On Tuesday 19th May 2015, three pupils, aged 18 and 19, stabbed a man to death during an argument at a school in Ennerdale south of Johannesburg. This comes not long after a school pupil was stabbed to death with a pair of scissors during a fight at TsosolosoYaAfrika secondary school in Midrand at the beginning of May, and a Grade 7 pupil was killed outside his Atlantis school in Cape Town in April 2015 as the result of an argument with another pupil.
These incidents seem to be occurring with alarming frequency in South African schools, with devastating consequences. Not only is a young life tragically lost, but the families of the victim and the perpetrator are left to somehow come to terms with what has happened; and their classmates, friends and teachers are confronted with the senselessness of the loss. Children need to feel safe at school in order to learn, and parents should not have to worry about their child’s safety on a daily basis.
The Trends in International Mathematics and Science Study (TIMSS) addresses the issue of safety at schools by asking whether schools are safe and orderly, and examining the extent of bullying at schools. The latest TIMSS in South Africa was undertaken in 2011 at the Grade 9 level, and investigated school safety and discipline in South African schools from the viewpoint of the school principals, mathematics and science teachers, as well as the learners themselves.
School principals were asked whether their schools had ‘hardly any’, ‘minor’ or ‘moderate’ problems in terms of safety. According to principals, only 4% of schools experienced ‘hardly any’ problems, and 41% of South African Grade 9 learners attended schools where there were ‘moderate’ problems of school safety. This is particularly alarming as it was twice the international average of 18%.
Learners were asked about how often they experienced bullying (including being made fun of, left out of games and activities, having lies spread about them, having something stolen from them, being hit or hurt, being made to do things they didn’t want to do, having embarrassing information shared about them, and being threatened). Forty two percent of learners indicated that they experienced bullying on a monthly basis, while a third of learners (33%) were exposed to bullying on a weekly basis.
Percentage of Grade 9 South African learners experiencing bullying
Although learners at independent schools experienced less bullying than those who attended public schools, 1 in 5 learners at independent schools was still bullied on a weekly basis. This highlights the pervasiveness of this problem in South African schools.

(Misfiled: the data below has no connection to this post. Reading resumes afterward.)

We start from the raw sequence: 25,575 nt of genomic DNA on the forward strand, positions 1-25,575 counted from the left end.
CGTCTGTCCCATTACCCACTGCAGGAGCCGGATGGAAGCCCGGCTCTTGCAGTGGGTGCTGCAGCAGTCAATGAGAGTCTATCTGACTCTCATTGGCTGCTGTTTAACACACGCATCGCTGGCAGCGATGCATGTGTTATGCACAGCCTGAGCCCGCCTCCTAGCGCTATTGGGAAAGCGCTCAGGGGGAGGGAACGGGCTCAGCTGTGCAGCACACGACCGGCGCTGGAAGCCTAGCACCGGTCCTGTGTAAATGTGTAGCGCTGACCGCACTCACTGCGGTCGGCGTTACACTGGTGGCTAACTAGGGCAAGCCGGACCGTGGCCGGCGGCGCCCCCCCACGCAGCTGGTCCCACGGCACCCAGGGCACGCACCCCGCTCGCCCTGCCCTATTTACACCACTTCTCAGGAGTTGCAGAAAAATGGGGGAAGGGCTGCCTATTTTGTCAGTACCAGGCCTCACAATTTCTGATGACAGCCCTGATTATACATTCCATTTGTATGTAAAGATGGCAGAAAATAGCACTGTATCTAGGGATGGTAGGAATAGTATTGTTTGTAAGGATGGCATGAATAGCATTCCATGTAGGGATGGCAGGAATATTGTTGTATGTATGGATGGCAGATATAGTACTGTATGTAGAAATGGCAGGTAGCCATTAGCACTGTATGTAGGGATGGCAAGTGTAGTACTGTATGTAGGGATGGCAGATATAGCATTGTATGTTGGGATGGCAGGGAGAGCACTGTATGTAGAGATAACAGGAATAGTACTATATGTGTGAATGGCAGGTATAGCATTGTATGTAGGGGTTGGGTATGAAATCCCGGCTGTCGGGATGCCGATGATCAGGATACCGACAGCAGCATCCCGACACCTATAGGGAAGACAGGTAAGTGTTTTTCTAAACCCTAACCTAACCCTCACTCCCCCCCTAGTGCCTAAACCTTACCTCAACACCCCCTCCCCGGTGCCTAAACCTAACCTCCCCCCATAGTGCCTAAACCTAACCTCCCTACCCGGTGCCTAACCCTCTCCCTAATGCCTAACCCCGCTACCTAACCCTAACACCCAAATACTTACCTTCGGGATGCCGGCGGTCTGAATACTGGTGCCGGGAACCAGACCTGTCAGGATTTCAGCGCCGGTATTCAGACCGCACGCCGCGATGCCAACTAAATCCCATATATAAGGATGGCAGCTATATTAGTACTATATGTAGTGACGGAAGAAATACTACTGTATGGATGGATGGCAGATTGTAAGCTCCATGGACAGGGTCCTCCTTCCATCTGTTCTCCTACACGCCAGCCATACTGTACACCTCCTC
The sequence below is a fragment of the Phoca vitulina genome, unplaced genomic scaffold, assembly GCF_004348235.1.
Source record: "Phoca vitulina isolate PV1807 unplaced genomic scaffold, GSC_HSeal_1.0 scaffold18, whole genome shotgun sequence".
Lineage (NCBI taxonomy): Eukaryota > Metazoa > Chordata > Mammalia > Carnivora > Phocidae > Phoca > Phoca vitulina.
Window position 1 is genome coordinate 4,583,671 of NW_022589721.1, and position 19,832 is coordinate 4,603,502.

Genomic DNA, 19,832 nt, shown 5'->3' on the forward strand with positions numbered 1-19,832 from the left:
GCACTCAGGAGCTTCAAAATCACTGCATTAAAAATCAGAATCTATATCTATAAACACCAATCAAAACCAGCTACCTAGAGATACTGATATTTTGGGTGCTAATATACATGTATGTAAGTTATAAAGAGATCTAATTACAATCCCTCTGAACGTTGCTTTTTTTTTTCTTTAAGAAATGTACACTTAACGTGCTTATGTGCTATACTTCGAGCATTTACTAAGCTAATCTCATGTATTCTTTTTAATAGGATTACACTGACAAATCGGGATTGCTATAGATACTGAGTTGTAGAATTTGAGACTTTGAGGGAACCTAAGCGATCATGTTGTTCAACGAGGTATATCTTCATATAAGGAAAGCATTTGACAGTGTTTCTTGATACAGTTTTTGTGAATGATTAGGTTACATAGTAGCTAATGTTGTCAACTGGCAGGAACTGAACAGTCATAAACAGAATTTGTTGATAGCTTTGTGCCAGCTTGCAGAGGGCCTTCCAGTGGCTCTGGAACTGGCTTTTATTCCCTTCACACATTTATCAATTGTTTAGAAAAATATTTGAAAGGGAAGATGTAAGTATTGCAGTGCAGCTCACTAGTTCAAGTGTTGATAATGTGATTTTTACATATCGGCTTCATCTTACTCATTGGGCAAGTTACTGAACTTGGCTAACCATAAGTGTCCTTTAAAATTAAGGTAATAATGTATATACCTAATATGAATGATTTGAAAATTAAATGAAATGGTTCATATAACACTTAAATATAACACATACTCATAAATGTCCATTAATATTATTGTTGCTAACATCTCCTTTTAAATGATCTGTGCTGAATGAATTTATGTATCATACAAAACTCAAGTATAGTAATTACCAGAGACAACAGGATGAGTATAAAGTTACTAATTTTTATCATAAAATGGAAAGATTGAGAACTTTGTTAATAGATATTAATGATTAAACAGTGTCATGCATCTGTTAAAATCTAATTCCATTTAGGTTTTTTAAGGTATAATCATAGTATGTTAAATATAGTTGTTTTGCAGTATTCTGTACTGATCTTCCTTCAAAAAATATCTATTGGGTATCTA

Not only do a lack of safety and bullying impact on a child’s self-esteem and sense of well-being, but results of the TIMSS study showed that learners who were victims of bullying were weaker performers in mathematics and science; although the design of the study cannot show that bullying directly causes weaker performance.
The results of TIMSS highlight that many South African learners are attending schools where safety is an issue, and where they are bullied on a regular basis. What can be done, as policy makers, parents, school teachers, principals and government officials to grapple with the issue of how to make schools safer? This is the question which needs to be answered in order to ensure that our children are safe at school.
Although corporal punishment in schools was abolished by the South African Schools Act, it is still widely used as a form of discipline. A 2012 study on violence in schools found that the use of corporal punishment is the most prevalent in KwaZulu-Natal (74%), Eastern Cape (67%) and Mpumalanga (64%) This begs the question as to what the effect of this is on the school environment, as the use of corporal punishment may be reinforcing the idea that violence is acceptable under certain circumstances.
One of the interventions which the Department of Basic Education has implemented in terms of safety in schools is the development of a National School Safety Framework. This framework emphasises a multi-dimensional approach to addressing school safety and serves as a management tool for officials, principals, teachers and learners to identify and manage risk and threats of violence associated with schools. It is essential to understand how such frameworks function, and how their guidelines are being implemented in South African schools.
Additionally, parents need to find ways to get involved to ensure their child’s safety at school. Adult involvement is key to identifying changes in behaviour which may be warning signs that something is wrong at school, and ensuring that a child is aware that bullying is not acceptable. Having open lines of communication with a child’s teacher, and being aware of the steps that a child’s school is taking to ensure a child’s safety, are further important actions which parents can take.
School safety is an issue which is particularly pertinent in South Africa. Deeper discussions and engagement are required so that effective solutions to one of the most pervasive problems in the country’s school system can be found.
*Sylvia Hannan is a Junior Researcher in the Education and Skills Development Research Programme of the HSRC.
Resources on school safety:
- Department of Basic Education: Safety in schools
- Department of Basic Education: School safety and enrichment programmes
- Strategies for non-violence in education. DBE 2013.
- Safety in Education: Partnership Protocol between the DBE and SAPS
- School Violence in South Africa: Results of the 2012 School Violence National Study
- The Dynamics of Violence in Schools in South Africa. Unisa 2013.
- How to keep South Africa’s kids safe
- What parents can do to keep kids safe at school
- 10 Tips for keeping your kids safe in school